House plants are not only pleasant living companions, but they also provide several evidence-based health benefits. A study has revealed that plants can efficiently remove toxic gasoline fumes, including cancer-causing compounds such as benzene, from indoor air.
Leading Australian plantscaping solutions business Ambius collaborated with bioremediation researcher Associate Professor Fraser Torpy of the University of Technology Sydney (UTS) to lead the project.
97 per cent of the most poisonous substances were eliminated from the surrounding air in just eight hours, according to the researchers, who discovered that the Ambius small green wall, which is made up of a variety of indoor plants, is very successful at eliminating dangerous, cancer-causing contaminants.
Indoor air quality is significantly more polluted than outdoor air
The World Health Organisation estimates that poor indoor air quality causes 6.7 million premature deaths worldwide. Most people spend ninety per cent of their time indoors, whether at work, school, or home, so finding innovative ways to enhance the air quality is essential.
As per Johan Hodgson, general manager of Ambius, the research offers fresh proof of the vital function that indoor plants and green walls perform in rapidly and environmentally cleaning the air we breathe.
“We know that indoor air quality is often significantly more polluted than outdoor air, which in turn impacts mental and physical health. But the great news is this study has shown that something as simple as having plants indoors can make a huge difference,” Mr. Hodgson said.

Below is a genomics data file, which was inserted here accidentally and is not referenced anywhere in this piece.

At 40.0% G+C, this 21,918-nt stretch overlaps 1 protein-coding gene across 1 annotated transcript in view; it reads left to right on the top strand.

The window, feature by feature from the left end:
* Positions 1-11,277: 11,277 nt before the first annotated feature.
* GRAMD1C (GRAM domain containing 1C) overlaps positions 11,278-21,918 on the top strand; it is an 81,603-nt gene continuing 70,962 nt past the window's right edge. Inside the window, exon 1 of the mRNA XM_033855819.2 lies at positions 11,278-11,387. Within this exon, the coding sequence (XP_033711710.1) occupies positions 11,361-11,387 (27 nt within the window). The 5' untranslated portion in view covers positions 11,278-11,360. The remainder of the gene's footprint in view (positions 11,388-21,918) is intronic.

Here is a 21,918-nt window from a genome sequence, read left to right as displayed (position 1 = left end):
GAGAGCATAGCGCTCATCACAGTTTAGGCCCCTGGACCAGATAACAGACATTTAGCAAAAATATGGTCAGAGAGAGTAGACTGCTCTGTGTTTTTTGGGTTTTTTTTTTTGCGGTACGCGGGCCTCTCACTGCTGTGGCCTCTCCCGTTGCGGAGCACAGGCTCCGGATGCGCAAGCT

Plants remove most harmful gasoline-related pollutants from the air
Although a variety of indoor air pollutants have been successfully removed by indoor plants in the past, this is the first investigation into the plant’s capacity to remove petrol vapours, one of the main sources of harmful chemicals in buildings globally.
It can be challenging to prevent dangerous compounds associated to petrol from leaking into work and residential areas because offices and residential apartment buildings frequently connect directly to parking garages, either by doors or lift shafts. Additionally, a lot of buildings are exposed to petrol fumes from adjacent highways and roads.
Inhaling petrol fumes has been related to a lower life expectancy by increasing the risk of cancer, asthma, and other chronic diseases over time. It can also cause headaches, nausea, and irritation of the lungs.
According to Associate Professor Torpy, the study’s outcomes—which were derived from measurements made inside a sealed chamber—far outperformed their predictions in terms of eliminating airborne petrol contaminants.
“This is the first time plants have been tested for their ability to remove gasoline-related compounds, and the results are astounding.
“Not only can plants remove the majority of pollutants from the air in a matter of hours, but they also remove the most harmful gasoline-related pollutants from the air most efficiently, for example, known carcinogen benzene is digested faster than less harmful substances, like alcohols.
Plants are just not ‘nice to have’ but crucial part of indoor space
“We also found that the more concentrated the toxins in the air, the faster and more effective the plants became at removing the toxins, showing that plants adapt to the conditions they’re growing in,” Associate Professor Torpy said.
According to Mr. Hodgson, the results validated the input they had gotten following the installation of plants in hundreds of office buildings around the country.
“At Ambius, we see over and over again the effects plants have in improving health, wellbeing, productivity, and office attendance for the thousands of businesses we work with. This new research proves that plants should not just be seen as ‘nice to have’, but rather as a crucial part of every workplace wellness plan.
“The bottom line is that the best, most cost-effective, and most sustainable way to combat harmful indoor air contaminants in your workplace and home is to introduce plants,” Mr Hodgson said.
Materials provided by the University of Technology Sydney. Note: Content may be edited for style and length.
University of Technology Sydney. “Plants remove cancer-causing toxins from air.” ScienceDaily. ScienceDaily, 26 May 2023. <www.sciencedaily.com/releases/2023/05/230526121110.htm>.
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